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In order to expand my gaming and historical horizons beyond the American Civil War and 20th century World Wars, I picked up (by which I mean "my dad bought me") this 2nd edition quad from NKG a few months ago, mainly because it cost about 1/3 of the original edition. Sure, I would probably prefer the original editions, especially the sleek classic Simonsen look, but sometimes economics play a decisive role in game acquisition. Even with the flashy color scheme (which at times threatens to interfere more than assist), this is still a fun group of games. I admit I've only played White Mountain so far, but it was decent, simple fun.
It's not a terribly complicated system, but that is an asset to me: it provides a good next step beyond the Blue & Gray quads my dad and I have been playing for the last few months, but it isn't nearly as complex as some of the recently-published games I've acquired.
From what little I know of White Mountain, the complete sum of which was acquired in reading the manual, my simple playthrough matched history fairly accurately: after a brief delaying success by the Bohemians, the Catholic League eventually worked their way into and then through the defenses. As with most games, a second reading of the rules helped a great deal, especially during the playthrough, since some of the different aspects of the game on which I thought I had a firm grasp became rather slippery when I started to move the actual counters around the map. Rallying the disrupted units was the main difference in this game; for some reason I thought you needed a leader already stacked on the unit to rally it - which didn't make sense because you can't move them until after the rallying phase, so you'd have to guess which units would need rallying next turn. A quick refresher in the rulebook clarified that misunderstanding. I'm still uncertain if rallying is mandatory or optional - at times I thought it would be better for some units to remain disrupted and retreat away from the strong enemy's ZOC, and sometimes it did not help the unit to get rallied in such cases.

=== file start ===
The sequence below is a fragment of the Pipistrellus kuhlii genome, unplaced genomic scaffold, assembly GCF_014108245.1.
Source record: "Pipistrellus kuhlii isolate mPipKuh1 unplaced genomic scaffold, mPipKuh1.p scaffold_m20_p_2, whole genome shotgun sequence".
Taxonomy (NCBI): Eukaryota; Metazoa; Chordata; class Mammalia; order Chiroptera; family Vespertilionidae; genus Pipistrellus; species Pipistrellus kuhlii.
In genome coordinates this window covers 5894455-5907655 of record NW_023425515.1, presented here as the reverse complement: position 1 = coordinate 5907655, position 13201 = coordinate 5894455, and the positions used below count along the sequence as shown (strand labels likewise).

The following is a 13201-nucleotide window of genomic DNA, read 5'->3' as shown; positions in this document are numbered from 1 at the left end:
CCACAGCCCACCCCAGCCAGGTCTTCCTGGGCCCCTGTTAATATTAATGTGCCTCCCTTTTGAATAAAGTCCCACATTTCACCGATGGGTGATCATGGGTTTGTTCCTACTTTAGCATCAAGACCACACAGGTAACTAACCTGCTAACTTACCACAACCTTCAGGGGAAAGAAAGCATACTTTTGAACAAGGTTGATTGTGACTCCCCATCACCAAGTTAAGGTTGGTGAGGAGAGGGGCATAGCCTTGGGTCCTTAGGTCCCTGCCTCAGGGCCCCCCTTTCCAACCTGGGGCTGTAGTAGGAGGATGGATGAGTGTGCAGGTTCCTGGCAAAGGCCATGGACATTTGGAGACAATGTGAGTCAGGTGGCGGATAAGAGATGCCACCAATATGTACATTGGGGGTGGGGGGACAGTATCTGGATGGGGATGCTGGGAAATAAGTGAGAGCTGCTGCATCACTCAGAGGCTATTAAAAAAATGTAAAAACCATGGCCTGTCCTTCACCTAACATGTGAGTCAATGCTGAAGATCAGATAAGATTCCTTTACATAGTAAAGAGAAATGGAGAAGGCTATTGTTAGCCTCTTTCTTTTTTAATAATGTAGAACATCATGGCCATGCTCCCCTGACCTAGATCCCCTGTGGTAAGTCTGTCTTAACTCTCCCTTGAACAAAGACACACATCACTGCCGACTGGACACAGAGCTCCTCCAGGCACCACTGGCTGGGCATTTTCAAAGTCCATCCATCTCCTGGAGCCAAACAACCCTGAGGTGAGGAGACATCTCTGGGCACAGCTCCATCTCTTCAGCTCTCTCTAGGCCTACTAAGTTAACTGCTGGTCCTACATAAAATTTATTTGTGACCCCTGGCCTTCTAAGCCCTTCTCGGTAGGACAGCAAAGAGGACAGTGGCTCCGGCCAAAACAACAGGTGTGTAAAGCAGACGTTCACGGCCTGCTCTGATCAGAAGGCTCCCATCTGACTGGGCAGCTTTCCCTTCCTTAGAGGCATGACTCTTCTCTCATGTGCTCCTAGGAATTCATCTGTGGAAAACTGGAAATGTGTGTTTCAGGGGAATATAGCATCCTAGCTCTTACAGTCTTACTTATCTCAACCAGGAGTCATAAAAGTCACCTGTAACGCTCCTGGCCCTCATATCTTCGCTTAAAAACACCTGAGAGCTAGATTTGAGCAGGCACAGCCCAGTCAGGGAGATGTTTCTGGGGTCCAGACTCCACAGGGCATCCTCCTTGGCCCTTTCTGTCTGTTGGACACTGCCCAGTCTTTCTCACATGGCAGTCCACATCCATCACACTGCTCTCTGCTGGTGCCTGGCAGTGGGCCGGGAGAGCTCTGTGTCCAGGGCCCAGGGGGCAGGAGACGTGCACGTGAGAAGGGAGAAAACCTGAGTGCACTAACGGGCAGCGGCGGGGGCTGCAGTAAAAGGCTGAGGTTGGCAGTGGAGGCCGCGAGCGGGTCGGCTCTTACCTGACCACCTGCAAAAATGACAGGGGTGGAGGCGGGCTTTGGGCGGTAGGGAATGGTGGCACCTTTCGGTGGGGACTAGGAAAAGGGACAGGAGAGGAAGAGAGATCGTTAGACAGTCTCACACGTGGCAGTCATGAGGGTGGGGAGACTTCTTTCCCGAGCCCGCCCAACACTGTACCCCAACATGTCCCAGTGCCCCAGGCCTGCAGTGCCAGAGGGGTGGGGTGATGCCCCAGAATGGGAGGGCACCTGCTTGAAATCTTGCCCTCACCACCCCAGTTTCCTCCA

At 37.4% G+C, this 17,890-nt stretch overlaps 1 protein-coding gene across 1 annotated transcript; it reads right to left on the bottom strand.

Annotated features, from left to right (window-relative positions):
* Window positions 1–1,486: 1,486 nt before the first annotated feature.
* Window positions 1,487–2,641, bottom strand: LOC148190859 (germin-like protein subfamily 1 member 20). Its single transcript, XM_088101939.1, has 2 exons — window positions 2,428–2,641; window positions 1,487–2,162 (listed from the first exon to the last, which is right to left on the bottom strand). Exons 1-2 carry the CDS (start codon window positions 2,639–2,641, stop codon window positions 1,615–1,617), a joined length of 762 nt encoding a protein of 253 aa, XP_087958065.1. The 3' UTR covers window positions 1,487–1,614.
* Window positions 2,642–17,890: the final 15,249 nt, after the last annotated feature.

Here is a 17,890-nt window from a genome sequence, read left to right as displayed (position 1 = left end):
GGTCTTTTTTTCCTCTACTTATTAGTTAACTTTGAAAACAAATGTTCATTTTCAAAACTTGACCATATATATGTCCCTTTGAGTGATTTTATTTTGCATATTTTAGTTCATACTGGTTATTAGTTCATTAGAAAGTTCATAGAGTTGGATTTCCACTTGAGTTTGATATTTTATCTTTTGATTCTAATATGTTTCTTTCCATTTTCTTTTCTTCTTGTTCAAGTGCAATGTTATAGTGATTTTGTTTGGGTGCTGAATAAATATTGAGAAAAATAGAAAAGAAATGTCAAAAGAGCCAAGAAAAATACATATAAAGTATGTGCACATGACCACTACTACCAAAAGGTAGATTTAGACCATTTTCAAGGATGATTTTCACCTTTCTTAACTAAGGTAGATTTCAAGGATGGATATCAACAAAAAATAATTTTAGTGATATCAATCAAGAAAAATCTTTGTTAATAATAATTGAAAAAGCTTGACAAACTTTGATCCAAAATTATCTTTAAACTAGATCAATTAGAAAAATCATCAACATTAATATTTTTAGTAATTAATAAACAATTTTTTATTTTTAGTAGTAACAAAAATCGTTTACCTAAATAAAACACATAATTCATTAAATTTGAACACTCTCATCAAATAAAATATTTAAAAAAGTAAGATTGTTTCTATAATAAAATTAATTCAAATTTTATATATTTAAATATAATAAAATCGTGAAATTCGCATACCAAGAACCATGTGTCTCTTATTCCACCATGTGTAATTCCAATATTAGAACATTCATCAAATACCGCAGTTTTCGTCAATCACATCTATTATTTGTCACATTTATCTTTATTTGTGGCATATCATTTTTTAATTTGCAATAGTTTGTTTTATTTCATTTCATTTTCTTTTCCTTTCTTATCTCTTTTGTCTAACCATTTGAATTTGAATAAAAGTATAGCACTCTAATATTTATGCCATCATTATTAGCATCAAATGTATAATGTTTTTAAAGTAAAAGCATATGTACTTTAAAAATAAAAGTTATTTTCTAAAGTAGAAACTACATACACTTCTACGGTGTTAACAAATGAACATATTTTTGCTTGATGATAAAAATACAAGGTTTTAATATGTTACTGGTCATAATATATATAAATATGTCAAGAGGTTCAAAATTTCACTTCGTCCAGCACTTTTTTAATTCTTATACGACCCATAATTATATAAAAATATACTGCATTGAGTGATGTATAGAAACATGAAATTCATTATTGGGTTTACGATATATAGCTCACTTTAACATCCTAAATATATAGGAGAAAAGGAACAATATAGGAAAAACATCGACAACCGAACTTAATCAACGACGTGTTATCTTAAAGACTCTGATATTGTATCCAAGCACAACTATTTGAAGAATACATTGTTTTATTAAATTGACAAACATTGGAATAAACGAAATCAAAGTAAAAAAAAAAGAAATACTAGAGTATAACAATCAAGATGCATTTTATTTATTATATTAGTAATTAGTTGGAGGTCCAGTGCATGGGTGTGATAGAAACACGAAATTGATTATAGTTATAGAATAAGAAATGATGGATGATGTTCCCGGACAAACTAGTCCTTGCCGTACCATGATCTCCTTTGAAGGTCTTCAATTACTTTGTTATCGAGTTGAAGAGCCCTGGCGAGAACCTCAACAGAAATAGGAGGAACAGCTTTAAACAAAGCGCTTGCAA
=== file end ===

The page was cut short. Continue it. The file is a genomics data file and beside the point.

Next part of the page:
The battle went rather predictably, since the Bohemians stayed essentially stationary behind their defensive bonus terrain, waiting for the Catholic League onslaught to wend its way slowly through the fog. Unfortunately for the Bohemians, I rolled a 6 on the first turn, allowing the CL to use all their movement points and make the assault much faster than it should have happened. The fog returned on turn 2 but it was clear, sunny skies for the rest of the battle. The defensive mindset for the Bohemians certainly aids the solitaire suitability for the game - I'm not sure how much fun it would be 2 players to play this, unless the Bohemian player decided to get crazy and dash into the fray. I'm not sure why it would be a smart idea, though, to give the strong Catholic forces no terrain restrictions. That would also allow the Catholics to use their artillery more effectively.
The battle raged back and forth for a few turns, and the Bohemians actually took an early lead, but soon enough the heavy hitters of the CL got into position and slowly trod through the line. By turn 7, it was simply a matter of whether or not I wanted to actually assault the Star Palace or not. The Bohemians were demoralized, had lost some artillery, and were in no position to do much of anything. By turn 10, the only thing left to do was assault the Palace, but that didn't seem worthwhile, so the Catholics just stood around and counted up the Victory Points. It was a decisive victory all right.
I haven't much comparative experience to comment on whether the scenario is flawed or anything of the sort, but it certainly had its dull moments. It took a while to get going, but when the action occurred, it was heavy and intense and decisive, leaving the last couple of turns rather inconsequential. Perhaps a different strategy for the Bohemians would yield different results, but not everyone can crowd into the Palace. Perhaps yielding the terrain for more offensive-minded attacks could give the Bohemians an edge. It's certainly worth a try, even with the apparent limitations of the scenario. Considering it's not intended to be much if anything beyond what I got from it, even with my little gripes, it was still decent-sized fun. It gave me a slightly different gaming experience, so it was all around a success. I think I will tackle Lutzen just to get a bit more experience with the system, then take a bit of a break from the quad to do some bigger things (Hannibal: Rome vs. Carthage springs to mind), but I will undoubtedly come back to this quad again.